SoftBank Group Corp. said Thursday it has withdrawn a plan to buy up to $3 billion worth of shares in the operator of WeWork as part of a bailout package to rebuild the struggling U.S. co-working space operator.
The Japanese investment giant said it had scrapped part of the rescue scheme as "certain conditions to the tender offer were not satisfied," citing the New York based-company's failure to obtain the necessary antitrust approvals by Wednesday.
Many governments have also restricted WeWork's operations due to the coronavirus pandemic.
SoftBank Group said in a statement that the termination of the tender offer will have no impact on WeWork's operations, customers and its five-year business and strategic plan.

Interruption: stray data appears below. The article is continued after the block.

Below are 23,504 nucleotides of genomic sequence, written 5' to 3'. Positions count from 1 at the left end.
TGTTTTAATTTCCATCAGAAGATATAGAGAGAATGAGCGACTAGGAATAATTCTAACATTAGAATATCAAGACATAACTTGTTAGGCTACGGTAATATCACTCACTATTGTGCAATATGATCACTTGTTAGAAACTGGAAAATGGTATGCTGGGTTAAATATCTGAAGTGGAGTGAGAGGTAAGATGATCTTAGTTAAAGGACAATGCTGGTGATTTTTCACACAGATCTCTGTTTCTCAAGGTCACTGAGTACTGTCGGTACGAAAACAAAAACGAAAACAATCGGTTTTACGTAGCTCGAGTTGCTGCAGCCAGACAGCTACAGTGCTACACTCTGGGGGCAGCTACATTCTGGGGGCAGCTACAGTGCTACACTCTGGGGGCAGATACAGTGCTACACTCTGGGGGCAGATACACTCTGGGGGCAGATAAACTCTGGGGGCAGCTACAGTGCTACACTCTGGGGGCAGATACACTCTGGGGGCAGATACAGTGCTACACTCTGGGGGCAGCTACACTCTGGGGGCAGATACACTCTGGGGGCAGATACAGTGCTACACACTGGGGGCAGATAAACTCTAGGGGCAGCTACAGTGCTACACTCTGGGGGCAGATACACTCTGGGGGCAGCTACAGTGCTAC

The Japanese investment company had expected to book an unspecified non-operating loss from the planned purchase of the U.S. firm's stocks in the business year ended March 31.
Under an agreement between the two companies last October, SoftBank pledged to provide up to $9.5 billion to WeWork, including the $3 billion tender offer for existing shareholders and additional $5 billion funding.
SoftBank Group had previously planned to acquire about an 80 percent stake in WeWork but not to hold a majority of voting rights and make the operator a subsidiary.
The Japanese company and its Vision Fund have invested more than $14.25 billion in total in the U.S. co-working space provider, including $5.45 billion since October.
WeWork decided to accept the rescue plan offered by SoftBank Group after withdrawing its initial public offering plan last September as its mounting losses raised doubts about its business outlook.